Gun Laws Stripped in Russia?
After the horrific shooting in Aurora last week, questions of gun control have been prominent in media around the world. Now one Russian senator has announced he wants to loosen gun control laws in his country in order to promote social order. The Senator, Alexander Torshin, claims that:
Possessing arms disciplines us and will change the atmosphere in society because people will no longer act lawlessly.
The Moscow Times reports that many critics feel he is just introducing the possibility of this new legislation as a way to attract publicity to Russia and to the region he represents in the upper house of parliament, Marii-El. Torshin co-authored the bill with a spokesman for the Right to Arms movement, Dmitry Kislov, who claims that by arming citizens, public safety will increase.
The authors also claim that the circumstances in Russia are so completely different than in the United States that the tragedy in Aurora cannot be compared with the social situation in Russia. As the Moscow Times quotes him, Kislov said this regarding the Aurora tragedy:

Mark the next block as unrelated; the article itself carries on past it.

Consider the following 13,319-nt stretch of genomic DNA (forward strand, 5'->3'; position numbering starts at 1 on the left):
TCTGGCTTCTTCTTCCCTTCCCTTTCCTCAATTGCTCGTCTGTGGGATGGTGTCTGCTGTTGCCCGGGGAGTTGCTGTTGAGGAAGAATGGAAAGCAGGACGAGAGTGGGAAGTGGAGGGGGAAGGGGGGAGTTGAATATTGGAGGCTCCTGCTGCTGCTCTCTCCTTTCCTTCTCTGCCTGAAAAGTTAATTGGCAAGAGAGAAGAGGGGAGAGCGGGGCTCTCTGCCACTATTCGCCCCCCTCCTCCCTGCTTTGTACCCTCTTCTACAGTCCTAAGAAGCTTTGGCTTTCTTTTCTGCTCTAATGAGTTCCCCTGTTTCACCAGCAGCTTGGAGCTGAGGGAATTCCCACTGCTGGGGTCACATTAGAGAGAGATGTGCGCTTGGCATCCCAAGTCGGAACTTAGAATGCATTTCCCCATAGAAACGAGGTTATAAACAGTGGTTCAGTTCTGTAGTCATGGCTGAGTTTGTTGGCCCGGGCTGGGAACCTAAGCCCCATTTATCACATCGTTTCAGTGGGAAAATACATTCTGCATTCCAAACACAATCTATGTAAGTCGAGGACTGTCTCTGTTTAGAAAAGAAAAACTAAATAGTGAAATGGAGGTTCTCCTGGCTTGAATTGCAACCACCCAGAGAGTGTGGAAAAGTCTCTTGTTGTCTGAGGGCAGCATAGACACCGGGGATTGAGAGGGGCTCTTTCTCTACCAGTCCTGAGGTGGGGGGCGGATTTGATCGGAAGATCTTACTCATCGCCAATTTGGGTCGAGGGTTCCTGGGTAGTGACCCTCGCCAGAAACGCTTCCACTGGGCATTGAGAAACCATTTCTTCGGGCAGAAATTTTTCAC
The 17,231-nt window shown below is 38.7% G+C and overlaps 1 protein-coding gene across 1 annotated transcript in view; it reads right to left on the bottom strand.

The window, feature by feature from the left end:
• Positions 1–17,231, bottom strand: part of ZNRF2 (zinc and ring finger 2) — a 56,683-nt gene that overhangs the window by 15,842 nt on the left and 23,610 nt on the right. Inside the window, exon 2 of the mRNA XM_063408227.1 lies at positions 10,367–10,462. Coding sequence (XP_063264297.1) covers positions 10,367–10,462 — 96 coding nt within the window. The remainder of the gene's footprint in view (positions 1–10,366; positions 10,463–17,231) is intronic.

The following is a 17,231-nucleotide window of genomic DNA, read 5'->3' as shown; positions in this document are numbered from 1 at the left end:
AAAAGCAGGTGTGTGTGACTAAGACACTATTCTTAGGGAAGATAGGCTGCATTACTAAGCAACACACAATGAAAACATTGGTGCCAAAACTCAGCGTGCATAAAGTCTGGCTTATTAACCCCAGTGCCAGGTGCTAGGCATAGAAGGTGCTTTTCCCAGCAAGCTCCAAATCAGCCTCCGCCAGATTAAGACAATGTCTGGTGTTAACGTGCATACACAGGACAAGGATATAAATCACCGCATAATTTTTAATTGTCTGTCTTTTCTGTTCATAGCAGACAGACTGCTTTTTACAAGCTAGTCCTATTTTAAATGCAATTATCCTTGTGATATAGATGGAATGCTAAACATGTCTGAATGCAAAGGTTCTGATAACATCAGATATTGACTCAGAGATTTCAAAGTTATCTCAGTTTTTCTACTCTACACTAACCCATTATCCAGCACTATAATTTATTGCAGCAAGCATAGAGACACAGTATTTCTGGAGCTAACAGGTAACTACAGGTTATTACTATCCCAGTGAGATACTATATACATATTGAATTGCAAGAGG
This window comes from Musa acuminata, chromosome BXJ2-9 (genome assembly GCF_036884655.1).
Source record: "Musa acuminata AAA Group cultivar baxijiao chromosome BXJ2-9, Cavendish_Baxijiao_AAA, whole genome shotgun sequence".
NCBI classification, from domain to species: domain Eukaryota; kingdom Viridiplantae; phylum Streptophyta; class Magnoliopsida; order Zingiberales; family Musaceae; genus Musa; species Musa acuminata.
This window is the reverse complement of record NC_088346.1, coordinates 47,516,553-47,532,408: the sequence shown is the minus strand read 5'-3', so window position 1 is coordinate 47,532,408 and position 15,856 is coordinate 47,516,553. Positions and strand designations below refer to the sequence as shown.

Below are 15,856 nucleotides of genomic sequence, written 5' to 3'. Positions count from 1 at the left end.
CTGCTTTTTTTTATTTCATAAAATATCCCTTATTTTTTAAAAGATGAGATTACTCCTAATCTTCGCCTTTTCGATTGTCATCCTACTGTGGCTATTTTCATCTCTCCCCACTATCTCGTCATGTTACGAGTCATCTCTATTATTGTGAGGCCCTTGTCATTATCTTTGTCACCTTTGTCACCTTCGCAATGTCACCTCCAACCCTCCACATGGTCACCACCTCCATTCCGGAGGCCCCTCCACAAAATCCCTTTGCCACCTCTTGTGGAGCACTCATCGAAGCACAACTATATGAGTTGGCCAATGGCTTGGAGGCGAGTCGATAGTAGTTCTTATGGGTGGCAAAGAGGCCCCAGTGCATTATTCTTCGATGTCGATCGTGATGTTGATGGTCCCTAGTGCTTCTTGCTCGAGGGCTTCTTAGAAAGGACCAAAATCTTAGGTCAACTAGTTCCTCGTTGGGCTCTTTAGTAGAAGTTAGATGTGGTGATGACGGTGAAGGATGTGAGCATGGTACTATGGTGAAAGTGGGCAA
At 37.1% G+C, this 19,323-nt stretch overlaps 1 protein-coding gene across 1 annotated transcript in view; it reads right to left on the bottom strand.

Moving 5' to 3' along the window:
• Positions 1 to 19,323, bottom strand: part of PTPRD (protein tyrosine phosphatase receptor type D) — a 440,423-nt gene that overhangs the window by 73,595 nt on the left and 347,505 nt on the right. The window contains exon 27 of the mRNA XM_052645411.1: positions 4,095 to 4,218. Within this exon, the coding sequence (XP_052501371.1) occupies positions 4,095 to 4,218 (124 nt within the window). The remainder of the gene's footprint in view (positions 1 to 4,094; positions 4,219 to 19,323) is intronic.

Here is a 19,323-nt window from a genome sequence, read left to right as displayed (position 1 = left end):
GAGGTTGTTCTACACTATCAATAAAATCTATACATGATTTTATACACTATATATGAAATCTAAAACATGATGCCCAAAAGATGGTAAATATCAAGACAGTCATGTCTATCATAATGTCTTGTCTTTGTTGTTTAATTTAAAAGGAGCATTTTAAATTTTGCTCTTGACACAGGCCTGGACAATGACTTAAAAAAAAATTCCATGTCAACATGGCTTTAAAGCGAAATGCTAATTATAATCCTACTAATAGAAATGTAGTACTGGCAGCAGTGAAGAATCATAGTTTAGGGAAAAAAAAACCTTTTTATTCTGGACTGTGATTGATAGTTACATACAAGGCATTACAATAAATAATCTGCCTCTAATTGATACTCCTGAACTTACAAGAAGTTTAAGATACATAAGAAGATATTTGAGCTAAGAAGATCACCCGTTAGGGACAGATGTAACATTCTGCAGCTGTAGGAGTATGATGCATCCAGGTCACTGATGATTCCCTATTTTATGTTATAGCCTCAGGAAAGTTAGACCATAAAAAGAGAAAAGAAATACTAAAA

This was a huge tragedy, and we feel very compassionate about the victims. But we know the realities in U.S. society well and can say that this is not typical.
Torshin claims he will not begin drafting any official legislation until the fall session of parliament but opinions about gun control are unlikely to change drastically during the summer interval. The Levada Center reports that 80 percent of Russians oppose the legalization of firearms in Russia.
There are plenty of critics of Torshin and Kislov’s proposed bill. Sergei Goncharev, the head of the union of veterans of the Alpha counter-terror unit, commented on the current availability of air guns in Russia in the Russia and India Report:
Please consider the situation created by the permission to possess and carry rubber ball guns which fire rubber projectiles. Everyday disputes, including on housing estates and roads, are now often settled with the help of traumatic pistols. Imagine real handguns in their place, and a vision of unmitigated deadly violence will emerge.
Currently about 6.5 million firearms are legally owned in Russia, and they are only allowed to be used on private property for self defense or for hunting. The Interior Ministry in Russia is extremely disapproving of the proposed legislation and has told Torshin so in an official note.
The debate in Russia mirrors many of the same debates that have been brewing in the United States, although it remains surprising that the authors of the bill are willing to call on personal safety and integrity as reasons for promoting personal firearms so soon after the bloody attack in the United States.
Photo Credit: Francois Polito